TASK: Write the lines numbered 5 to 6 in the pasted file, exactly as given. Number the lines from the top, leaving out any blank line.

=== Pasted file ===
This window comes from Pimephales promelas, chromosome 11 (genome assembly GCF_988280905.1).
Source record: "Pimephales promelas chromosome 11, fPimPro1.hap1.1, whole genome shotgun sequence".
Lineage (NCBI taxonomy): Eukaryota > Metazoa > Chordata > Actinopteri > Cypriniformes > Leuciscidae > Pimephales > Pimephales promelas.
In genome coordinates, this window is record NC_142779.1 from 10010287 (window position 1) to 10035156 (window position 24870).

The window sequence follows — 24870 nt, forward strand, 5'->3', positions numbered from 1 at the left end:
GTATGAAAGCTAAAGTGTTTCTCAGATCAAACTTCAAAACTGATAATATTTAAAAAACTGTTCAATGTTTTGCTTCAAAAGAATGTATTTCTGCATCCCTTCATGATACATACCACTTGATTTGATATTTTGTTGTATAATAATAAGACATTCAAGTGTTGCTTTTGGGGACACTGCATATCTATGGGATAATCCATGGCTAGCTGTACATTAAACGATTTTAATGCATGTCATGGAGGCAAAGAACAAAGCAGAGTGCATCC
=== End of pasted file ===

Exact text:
The window sequence follows — 24870 nt, forward strand, 5'->3', positions numbered from 1 at the left end:
GTATGAAAGCTAAAGTGTTTCTCAGATCAAACTTCAAAACTGATAATATTTAAAAAACTGTTCAATGTTTTGCTTCAAAAGAATGTATTTCTGCATCCCTTCATGATACATACCACTTGATTTGATATTTTGTTGTATAATAATAAGACATTCAAGTGTTGCTTTTGGGGACACTGCATATCTATGGGATAATCCATGGCTAGCTGTACATTAAACGATTTTAATGCATGTCATGGAGGCAAAGAACAAAGCAGAGTGCATCC